Along with oxygen, water is the basis for life. The human body is 50-70 percent water.

Water makes you feel good

Staying hydrated makes you feel fresh and healthy. BRITA filtered water refreshes you and your family.

Human needs for water: Why is it important to drink enough water?

Drinking enough water helps our body perform various functions easily. Vitamins, carbohydrates and proteins are properly dissolved, fermentation reactions are easier, nutrients enter the cells, and toxins are eliminated from the body. We strengthen the immune system, improve skin condition and overall well-being. Even our body's ability to regulate temperature, build muscle, and burn fat is tied to water intake.

So how much water should you drink during the day? An adult person loses an average of 1.5 to 2 liters of water per day through breathing, digestion and sweating - even when not moving. And the loss of these 1.5–2 liters of water must be replenished. Athletes and residents of hot climates need to drink even more water to stay hydrated.

This is important for adults, children and the elderly: age, weight and lifestyle affect the amount of water needed for drinking. It doesn't matter if you are sick or healthy. Your diet also plays a role. For example, vegetarians and those who consume large amounts of fruits and vegetables meet some of their water needs from the foods they eat.

Everything is made of water and everything dissolves in water. - Thales of Miletus, Greek philosopher 625-547 BC e.

How much water should you drink during the day?

A healthy adult needs about 35 ml of water per day per kilogram of body weight, in line with the general recommendations of scientific organizations. For a person weighing 50 kg, you need 1.7 liters, 60 kg - 2.1 liters, 70 kg - 2.4 liters, 80 kg - 2.8 liters of water every day. Rule of thumb: the more you weigh, the more water you should drink.

Think it's impossible to drink too much water? Too much water is just as dangerous for the body as dehydration. The recommended daily volume reflects the amount of water your kidneys and heart can handle.

The daily amount of water also depends on age, diet, activity level and climate. An active child who walks outside all day should drink more water than a child who spends all day in his room with a computer or books. However, a healthy child is recommended to drink about 1.1 liters per day - regardless of the feeling of thirst.

Elderly people experience a decrease in thirst and a decrease in the amount of water they drink in general. The consequences can be very different: from cardiovascular diseases to a weakened immune system. Ideally, you should drink 1.5 liters of water per day to protect yourself from dehydration.

What is worth drinking?

Water, water and more water is a simple and understandable answer. Ideally clean, fresh water without any additives. Soft drinks like lemonade, cola, and juice contain sugar, flavor enhancers, and flavors that the body needs to break down before it can work. In addition, the acidity and phosphate content of sugary drinks increases the need for water.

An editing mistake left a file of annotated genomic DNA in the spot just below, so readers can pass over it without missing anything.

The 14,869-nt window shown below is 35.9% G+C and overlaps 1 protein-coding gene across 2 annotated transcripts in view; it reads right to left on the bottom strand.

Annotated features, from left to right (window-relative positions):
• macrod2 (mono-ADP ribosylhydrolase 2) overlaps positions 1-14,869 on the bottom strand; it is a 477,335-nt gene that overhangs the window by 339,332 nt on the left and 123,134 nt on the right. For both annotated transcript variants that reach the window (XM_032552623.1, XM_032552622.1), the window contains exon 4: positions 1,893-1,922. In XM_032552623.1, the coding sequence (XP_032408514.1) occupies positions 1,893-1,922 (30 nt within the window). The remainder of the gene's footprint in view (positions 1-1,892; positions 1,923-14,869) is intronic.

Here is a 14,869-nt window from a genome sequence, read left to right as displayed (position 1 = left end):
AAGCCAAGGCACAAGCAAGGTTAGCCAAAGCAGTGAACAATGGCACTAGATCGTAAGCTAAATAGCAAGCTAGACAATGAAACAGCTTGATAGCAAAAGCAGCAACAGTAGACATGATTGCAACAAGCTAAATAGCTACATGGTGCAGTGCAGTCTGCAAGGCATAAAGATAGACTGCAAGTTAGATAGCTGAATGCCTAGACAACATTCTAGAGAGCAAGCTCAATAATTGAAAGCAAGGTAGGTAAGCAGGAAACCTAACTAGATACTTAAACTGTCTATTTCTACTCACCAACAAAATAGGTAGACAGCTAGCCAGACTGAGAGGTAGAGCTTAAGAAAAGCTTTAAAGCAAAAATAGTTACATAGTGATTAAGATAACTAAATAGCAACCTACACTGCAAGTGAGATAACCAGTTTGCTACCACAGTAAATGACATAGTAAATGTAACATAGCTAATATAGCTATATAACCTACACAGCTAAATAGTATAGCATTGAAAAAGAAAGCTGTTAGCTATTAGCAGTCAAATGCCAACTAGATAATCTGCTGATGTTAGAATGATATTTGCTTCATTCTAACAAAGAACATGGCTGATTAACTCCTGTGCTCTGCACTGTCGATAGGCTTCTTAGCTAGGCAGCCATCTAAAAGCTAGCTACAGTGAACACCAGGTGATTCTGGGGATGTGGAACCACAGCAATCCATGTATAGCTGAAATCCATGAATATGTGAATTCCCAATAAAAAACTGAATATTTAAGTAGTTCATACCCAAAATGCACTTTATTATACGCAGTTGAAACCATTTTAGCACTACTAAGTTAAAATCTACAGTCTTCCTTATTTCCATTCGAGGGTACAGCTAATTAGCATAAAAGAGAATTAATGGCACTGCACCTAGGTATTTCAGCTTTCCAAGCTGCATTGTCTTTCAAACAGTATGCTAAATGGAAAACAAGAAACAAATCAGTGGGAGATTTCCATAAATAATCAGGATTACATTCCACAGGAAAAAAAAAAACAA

Is it possible to drink water during dance practice

Everyone who practices dance knows the feeling of thirst during practice. The question naturally arises as to whether it is possible to drink water during a dance training session? Especially when and how much?

It would seem that it could be simpler, if you want to drink - drink, if you don't want - don't drink.

But around these issues there is such a mass of far-fetched prohibitions and myths that sometimes your head is spinning, but you still want to drink.

Let's figure out together the question of whether it is possible to drink water during dance practice or not.

Dancing is associated with high physical activity. During exercise, the body experiences a lot of physical stress, which leads to an increase in body temperature.

Our body responds to an increase in body temperature by sweating, using an increase in heat loss through evaporation.

During endurance exercise, 2-5% of body weight can be lost through sweat. To avoid dehydration during and after exercise, water and electrolyte losses must be replenished.
To drink or not to drink water during dance training:

"Water loss of 2-4% of body weight is a factor that reduces performance."
(Textbook of sports physiology by V.I. Tkhorevsky - head of the department of physiology of the Russian State University of Physical Culture)

“Losing only 1% of fluid from body weight, the pulse rate increases by 5–8 beats per minute. Cardiac output decreases, basal body temperature increases, leading to a decrease in performance.
(Coyle and Montain, 1992; Sawka and Coyle, 1999; Cheuvront, 2001; Cheuvront and Haymes, 2001; Sawka et al. , 2001).

Losing 1% of fluid, the body's performance decreases by 10%, loss by 2% - by 20%!!! Along with water, the body loses vital minerals. As a result, impaired coordination, convulsions, increased risk of injury and fatigue.

But the main danger of losing water in the body is that together with the liquid, the level of plasma in the blood decreases, and this overloads the cardiovascular system and increases the load on the heart, since the blood becomes empty and transports oxygen to the cells worse.

So the theory that it is impossible to drink water during training, so that there is no load on the heart, is absurd in its essence, but many people believe in it and forbid their students to drink during classes.

Drinking water while dancing is not only possible, but necessary. On average, for 1 hour of dancing, the body loses approximately 1 liter of fluid.
When and how much to drink:

Before class: Initial water intake should be min. 30 minutes before the start of the lesson in an amount of up to 0. 5 liters.

2. During class: Drink 150-200 ml (a couple of sips) every 15-20 minutes, not a whole bottle at a time.

After training: When you finish dancing, you need to drink as much fluid as was lost during the session, if, of course, it is possible to weigh yourself before and after the session. When this is not possible, then you need to drink until the feeling of thirst disappears and even more than this volume. Children are recommended to drink an additional 100-125 ml of liquid, and adolescents 200-250 ml.

What can you drink during the class:

If you have a regular class with moderate physical activity and a duration of up to 2 hours, then plain water, preferably bottled, will do. You can also use mineral water, preferably slightly carbonated table water.

If a strenuous and long-term activity is expected, special sports drinks that contain carbohydrates and electrolytes are the best choice.

Fluid temperature to drink:

The American College of Sports Medicine recommends that drinks be taken to 4°C before drinking to reduce fluid retention time.

Learn more